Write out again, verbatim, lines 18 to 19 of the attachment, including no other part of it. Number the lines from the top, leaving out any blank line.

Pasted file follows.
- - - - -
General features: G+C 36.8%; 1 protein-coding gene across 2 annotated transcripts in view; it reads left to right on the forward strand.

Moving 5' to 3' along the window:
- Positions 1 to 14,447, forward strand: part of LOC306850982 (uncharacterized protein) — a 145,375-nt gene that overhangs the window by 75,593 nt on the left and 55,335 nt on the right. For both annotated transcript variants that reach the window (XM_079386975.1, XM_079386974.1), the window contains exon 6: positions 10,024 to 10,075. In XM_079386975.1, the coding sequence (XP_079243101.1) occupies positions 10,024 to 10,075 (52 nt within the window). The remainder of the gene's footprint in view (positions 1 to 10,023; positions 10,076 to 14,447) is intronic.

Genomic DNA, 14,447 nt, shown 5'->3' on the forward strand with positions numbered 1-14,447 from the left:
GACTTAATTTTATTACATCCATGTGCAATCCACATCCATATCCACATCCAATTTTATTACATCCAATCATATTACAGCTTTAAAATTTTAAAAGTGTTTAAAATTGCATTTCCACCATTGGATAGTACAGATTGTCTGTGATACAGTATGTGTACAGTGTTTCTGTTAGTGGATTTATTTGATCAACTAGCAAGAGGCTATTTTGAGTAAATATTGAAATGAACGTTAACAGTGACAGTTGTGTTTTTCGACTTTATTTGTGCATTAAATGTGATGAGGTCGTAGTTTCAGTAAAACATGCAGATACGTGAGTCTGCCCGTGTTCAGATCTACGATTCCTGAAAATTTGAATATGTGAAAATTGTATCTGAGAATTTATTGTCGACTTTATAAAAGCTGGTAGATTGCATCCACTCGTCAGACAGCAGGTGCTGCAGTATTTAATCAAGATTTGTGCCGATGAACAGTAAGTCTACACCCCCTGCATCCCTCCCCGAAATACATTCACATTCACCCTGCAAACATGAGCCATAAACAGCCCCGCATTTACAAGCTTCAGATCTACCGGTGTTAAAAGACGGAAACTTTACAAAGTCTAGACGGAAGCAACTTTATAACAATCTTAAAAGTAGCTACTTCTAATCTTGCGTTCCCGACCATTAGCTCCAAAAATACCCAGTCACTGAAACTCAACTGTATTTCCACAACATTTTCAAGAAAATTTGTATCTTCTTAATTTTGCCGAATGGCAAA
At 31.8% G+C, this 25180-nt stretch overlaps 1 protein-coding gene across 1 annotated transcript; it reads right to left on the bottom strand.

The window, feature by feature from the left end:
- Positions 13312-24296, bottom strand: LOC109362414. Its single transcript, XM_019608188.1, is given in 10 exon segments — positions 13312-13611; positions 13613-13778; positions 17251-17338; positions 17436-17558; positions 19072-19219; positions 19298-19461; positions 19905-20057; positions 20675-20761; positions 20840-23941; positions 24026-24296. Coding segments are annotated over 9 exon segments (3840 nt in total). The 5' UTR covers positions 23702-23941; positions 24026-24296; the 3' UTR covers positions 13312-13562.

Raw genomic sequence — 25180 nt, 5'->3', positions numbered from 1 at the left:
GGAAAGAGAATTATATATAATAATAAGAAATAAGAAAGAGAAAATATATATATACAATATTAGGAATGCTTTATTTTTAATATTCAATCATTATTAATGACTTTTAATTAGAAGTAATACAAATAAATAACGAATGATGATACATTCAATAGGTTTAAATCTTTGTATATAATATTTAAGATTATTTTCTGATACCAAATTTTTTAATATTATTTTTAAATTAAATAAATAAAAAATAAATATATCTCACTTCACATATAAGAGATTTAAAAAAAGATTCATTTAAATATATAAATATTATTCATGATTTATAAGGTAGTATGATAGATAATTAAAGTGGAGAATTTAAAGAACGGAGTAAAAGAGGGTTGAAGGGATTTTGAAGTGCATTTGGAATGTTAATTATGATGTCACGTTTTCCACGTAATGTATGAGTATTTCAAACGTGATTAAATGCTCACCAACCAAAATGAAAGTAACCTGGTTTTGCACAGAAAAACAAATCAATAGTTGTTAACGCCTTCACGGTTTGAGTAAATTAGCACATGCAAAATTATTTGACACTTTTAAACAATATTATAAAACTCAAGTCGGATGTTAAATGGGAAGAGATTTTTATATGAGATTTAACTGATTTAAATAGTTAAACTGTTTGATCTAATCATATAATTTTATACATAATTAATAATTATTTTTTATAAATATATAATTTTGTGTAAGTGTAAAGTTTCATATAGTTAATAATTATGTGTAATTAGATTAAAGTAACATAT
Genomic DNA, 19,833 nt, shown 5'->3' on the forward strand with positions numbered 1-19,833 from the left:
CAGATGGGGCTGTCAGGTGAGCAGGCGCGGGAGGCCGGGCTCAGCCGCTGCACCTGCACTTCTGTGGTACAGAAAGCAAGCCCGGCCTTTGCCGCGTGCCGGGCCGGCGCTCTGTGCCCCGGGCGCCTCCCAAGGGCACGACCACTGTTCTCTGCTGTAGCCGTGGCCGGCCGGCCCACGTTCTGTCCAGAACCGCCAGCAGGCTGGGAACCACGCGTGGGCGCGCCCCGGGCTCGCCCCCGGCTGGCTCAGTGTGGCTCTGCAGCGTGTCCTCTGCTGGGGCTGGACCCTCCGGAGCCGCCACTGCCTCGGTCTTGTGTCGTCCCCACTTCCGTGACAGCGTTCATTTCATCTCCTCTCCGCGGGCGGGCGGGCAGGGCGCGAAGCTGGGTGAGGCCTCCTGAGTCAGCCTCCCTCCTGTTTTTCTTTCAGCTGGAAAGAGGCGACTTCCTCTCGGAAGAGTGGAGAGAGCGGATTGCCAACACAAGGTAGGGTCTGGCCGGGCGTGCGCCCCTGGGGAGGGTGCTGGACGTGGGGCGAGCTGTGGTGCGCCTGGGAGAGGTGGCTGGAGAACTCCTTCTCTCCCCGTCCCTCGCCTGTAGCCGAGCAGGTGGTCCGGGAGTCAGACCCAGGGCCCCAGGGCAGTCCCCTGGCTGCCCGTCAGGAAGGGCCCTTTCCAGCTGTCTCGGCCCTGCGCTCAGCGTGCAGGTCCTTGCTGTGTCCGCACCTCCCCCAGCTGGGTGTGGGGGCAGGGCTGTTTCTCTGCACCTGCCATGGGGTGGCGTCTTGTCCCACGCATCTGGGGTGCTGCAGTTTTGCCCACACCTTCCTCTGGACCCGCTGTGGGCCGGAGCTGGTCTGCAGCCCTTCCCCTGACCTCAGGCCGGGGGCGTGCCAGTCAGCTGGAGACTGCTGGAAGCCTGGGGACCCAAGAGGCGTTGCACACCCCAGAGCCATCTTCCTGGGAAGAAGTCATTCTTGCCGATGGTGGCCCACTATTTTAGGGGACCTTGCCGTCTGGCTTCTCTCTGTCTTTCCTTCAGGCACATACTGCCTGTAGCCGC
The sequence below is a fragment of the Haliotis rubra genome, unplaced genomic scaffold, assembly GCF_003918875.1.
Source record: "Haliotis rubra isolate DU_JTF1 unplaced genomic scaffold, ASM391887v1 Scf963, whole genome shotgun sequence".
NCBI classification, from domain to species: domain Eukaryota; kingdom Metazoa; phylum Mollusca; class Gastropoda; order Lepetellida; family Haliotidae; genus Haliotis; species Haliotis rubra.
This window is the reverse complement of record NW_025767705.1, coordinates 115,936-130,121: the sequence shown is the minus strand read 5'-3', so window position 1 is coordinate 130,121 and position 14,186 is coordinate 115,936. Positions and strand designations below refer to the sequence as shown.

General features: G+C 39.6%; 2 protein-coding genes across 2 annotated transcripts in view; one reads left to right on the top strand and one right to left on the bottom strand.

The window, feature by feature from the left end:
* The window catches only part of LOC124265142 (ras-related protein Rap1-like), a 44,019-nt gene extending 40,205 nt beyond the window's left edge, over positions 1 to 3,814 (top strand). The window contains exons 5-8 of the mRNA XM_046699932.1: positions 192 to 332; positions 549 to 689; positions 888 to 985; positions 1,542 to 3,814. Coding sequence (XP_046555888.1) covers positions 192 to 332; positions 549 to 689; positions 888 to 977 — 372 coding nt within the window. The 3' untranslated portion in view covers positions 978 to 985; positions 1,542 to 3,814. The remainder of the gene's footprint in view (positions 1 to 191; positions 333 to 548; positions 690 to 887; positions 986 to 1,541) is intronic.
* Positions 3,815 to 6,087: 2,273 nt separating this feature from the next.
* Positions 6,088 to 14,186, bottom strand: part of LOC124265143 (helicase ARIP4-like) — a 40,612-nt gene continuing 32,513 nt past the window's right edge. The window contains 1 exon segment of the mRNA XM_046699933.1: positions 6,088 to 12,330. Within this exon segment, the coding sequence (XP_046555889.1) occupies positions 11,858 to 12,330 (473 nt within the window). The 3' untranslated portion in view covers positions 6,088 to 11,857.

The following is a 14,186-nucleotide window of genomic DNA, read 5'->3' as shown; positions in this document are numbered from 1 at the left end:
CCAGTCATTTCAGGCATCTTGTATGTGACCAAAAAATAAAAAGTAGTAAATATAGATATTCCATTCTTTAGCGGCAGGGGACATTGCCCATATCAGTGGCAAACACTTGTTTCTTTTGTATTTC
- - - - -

The window, feature by feature from the left end:
* The window catches only part of LOC124265142 (ras-related protein Rap1-like), a 44,019-nt gene extending 40,205 nt beyond the window's left edge, over positions 1 to 3,814 (top strand). The window contains exons 5-8 of the mRNA XM_046699932.1: positions 192 to 332; positions 549 to 689; positions 888 to 985; positions 1,542 to 3,814. Coding sequence (XP_046555888.1) covers positions 192 to 332; positions 549 to 689; positions 888 to 977 — 372 coding nt within the window. The 3' untranslated portion in view covers positions 978 to 985; positions 1,542 to 3,814. The remainder of the gene's footprint in view (positions 1 to 191; positions 333 to 548; positions 690 to 887; positions 986 to 1,541) is intronic.